Chuck:  Of all time it would have to be either The Crow, Sandman, or Cerebus. I was introduced to them by Cal at Strange Adventures shortly after they opened in Halifax and I was instantly hooked. Cal did a lot for nurturing my love of comics that weren’t Marvel or DC and I found some great stories in them. Currently it doesn’t get much better than Hawkeye. I haven’t read a lot of superhero comics in a long time, but Mike’s constant praise turned me to it. I’ve also been on The Walking Dead since issue one and I’m still a fan.

 

DC or Marvel or …?

Mike:  Marvel.

Remy: I started with Marvel. For the first little while it was Marvel or nothing. Then after a while I started getting into Batman, and Superman. I think it was around 1989 when all the hype for Tim Burton’s Batman started. Now it’s a little bit of everything; Marvel, DC, Image, Dark Horse, Dynamite, BOOM, if it’s a cool looking book it doesn’t matter who the publisher is.

Chuck:  Generally neither. I read the books that seem interesting to me so right now that’s a lot of Marvel, Image, and independent publishers and no DC.

 

Digital comics – awesome, convenient, or heinous?

Mike:  I have a hard time enjoying them. Given the choice, I would take the physical thing any day but I see the benefit of digital as far as convenience.

Remy: If you were to ask me 5 years ago I’d say heinous. But today I’d say convenient. There have been a number of times where I have been doing research on a guest and needed to get my hands on a book. With everybody doing digital now I can pop over to Comixology, or in some cases the publisher’s website, and grab a digital copy at any time. Also, the stuff Mark Waid is doing with digital comics is fantastic. If your readers haven’t checked it out yet, they should take a look at his website www.thrillbent.com. All that being said, I don’t think digital comics will ever completely replace a print comic for me.

Chuck:  I’m a huge futurist so I see digital as being the future of comics. The industry is fighting it, but it’s coming and people have to wake up to that fact. Comixology is doing an OK job of ushering in the digital age, but the price point is still too high. Eventually they’ll have to take the iTunes model and make single issues cost $0.99 or be free and it’ll really take off. I still love my printed books though. I see the future of print comics being trades and collected editions. That’s where we’re moving to. Digital singles and physical trades with some other revenue streams that I see coming that they haven’t started tapping yet.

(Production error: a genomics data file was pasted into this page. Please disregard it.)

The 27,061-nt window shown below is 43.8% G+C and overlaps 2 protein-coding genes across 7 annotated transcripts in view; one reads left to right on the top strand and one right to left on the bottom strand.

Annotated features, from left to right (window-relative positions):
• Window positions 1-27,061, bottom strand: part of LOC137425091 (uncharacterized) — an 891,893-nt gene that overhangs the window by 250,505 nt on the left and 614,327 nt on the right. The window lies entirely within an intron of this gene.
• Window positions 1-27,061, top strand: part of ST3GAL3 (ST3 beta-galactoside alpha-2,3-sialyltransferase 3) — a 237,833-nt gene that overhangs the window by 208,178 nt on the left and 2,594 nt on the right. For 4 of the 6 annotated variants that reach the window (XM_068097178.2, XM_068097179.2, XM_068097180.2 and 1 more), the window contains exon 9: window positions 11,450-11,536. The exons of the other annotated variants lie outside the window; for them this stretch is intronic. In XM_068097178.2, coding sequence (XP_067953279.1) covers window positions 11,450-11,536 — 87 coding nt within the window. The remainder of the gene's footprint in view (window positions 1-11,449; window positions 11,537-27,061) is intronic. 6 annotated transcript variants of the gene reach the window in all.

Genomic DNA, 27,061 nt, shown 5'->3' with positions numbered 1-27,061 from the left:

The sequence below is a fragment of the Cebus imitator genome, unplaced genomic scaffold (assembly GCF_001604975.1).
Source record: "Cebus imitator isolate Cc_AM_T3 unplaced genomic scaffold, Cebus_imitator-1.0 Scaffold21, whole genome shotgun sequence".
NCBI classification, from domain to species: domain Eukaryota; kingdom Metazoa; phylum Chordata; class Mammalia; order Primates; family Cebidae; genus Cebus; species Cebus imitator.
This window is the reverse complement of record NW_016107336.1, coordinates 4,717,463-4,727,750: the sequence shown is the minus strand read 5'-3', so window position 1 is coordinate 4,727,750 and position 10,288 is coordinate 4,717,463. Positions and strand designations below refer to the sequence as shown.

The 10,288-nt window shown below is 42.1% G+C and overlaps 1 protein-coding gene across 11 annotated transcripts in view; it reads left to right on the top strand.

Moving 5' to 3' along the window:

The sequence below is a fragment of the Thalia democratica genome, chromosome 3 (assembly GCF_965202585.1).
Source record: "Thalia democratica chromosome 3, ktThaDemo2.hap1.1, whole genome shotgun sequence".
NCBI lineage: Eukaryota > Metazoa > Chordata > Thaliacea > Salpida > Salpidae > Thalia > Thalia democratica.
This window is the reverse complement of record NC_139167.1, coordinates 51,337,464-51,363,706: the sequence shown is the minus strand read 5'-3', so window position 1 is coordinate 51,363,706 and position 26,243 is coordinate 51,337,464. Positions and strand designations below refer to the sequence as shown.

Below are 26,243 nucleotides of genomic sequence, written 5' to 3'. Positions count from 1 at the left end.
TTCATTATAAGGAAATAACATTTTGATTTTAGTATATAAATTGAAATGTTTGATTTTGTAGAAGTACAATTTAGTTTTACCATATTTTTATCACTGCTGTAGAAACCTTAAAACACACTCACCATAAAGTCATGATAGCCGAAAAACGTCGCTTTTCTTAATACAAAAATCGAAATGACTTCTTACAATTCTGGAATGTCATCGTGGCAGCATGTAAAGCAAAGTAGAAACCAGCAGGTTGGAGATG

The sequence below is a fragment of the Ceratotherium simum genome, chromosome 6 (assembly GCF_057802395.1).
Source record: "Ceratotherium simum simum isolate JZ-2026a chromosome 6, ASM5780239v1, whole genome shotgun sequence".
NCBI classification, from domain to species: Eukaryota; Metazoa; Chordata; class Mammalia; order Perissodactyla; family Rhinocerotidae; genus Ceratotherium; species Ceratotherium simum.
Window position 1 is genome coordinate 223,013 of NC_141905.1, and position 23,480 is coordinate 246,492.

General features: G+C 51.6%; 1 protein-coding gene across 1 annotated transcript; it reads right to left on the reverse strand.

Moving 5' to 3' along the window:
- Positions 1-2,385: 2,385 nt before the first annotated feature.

What’s your current favorite sci-fi/fantasy/comics-based TV series?

Mike:  Game of Thrones and The Walking Dead get a lot of my time.

Remy: Right now I’m all about Game of Thrones. That show is like crack to me. I’m told crack is addictive. I’m looking forward to season 4 of The Walking Dead, and Joss Whedon’s upcoming Marvel’s Agents of S.H.I.E.L.D.

Chuck:  I watch a lot, too much really, of TV. Currently I’m big on Game of Thrones and The Walking Dead like the rest of the world, but I’m also loving Continuum, Falling Skies, Revolution, Doctor Who, Defiance, Warehouse 13, Being Human, and Arrow along with a bunch of non-geek stuff. Once Upon a Time and Beauty and the Beast are my guilty pleasures.

 

Most highly anticipated movie?

Mike:  Right now it’s Man of Steel although a month ago it was Iron Man 3. A few weeks from now it will be Thor: The Dark World. See what I’m getting at?